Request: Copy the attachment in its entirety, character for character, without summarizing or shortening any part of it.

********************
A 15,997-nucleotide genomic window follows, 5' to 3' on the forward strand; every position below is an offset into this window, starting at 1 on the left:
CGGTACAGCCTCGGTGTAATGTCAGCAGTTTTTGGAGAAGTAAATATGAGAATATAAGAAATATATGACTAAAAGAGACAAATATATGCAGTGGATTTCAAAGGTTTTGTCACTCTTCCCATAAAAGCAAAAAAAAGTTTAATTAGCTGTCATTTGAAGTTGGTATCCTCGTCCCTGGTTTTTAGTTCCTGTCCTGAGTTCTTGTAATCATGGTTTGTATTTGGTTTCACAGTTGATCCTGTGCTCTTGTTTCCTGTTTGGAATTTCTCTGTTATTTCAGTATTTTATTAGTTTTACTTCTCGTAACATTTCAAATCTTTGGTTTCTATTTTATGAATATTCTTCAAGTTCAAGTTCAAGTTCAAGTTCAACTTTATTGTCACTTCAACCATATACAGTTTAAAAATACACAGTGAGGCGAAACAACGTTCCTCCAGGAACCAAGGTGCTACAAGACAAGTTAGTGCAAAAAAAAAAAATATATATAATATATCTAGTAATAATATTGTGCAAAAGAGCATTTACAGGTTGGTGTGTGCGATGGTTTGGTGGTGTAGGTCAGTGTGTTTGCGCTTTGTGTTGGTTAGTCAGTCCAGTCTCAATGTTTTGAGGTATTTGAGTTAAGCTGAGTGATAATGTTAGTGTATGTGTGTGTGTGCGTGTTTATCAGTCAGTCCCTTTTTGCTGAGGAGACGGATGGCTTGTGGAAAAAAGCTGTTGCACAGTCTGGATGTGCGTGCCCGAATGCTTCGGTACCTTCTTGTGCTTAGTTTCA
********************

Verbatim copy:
A 15,997-nucleotide genomic window follows, 5' to 3' on the forward strand; every position below is an offset into this window, starting at 1 on the left:
CGGTACAGCCTCGGTGTAATGTCAGCAGTTTTTGGAGAAGTAAATATGAGAATATAAGAAATATATGACTAAAAGAGACAAATATATGCAGTGGATTTCAAAGGTTTTGTCACTCTTCCCATAAAAGCAAAAAAAAGTTTAATTAGCTGTCATTTGAAGTTGGTATCCTCGTCCCTGGTTTTTAGTTCCTGTCCTGAGTTCTTGTAATCATGGTTTGTATTTGGTTTCACAGTTGATCCTGTGCTCTTGTTTCCTGTTTGGAATTTCTCTGTTATTTCAGTATTTTATTAGTTTTACTTCTCGTAACATTTCAAATCTTTGGTTTCTATTTTATGAATATTCTTCAAGTTCAAGTTCAAGTTCAAGTTCAACTTTATTGTCACTTCAACCATATACAGTTTAAAAATACACAGTGAGGCGAAACAACGTTCCTCCAGGAACCAAGGTGCTACAAGACAAGTTAGTGCAAAAAAAAAAAATATATATAATATATCTAGTAATAATATTGTGCAAAAGAGCATTTACAGGTTGGTGTGTGCGATGGTTTGGTGGTGTAGGTCAGTGTGTTTGCGCTTTGTGTTGGTTAGTCAGTCCAGTCTCAATGTTTTGAGGTATTTGAGTTAAGCTGAGTGATAATGTTAGTGTATGTGTGTGTGTGCGTGTTTATCAGTCAGTCCCTTTTTGCTGAGGAGACGGATGGCTTGTGGAAAAAAGCTGTTGCACAGTCTGGATGTGCGTGCCCGAATGCTTCGGTACCTTCTTGTGCTTAGTTTCA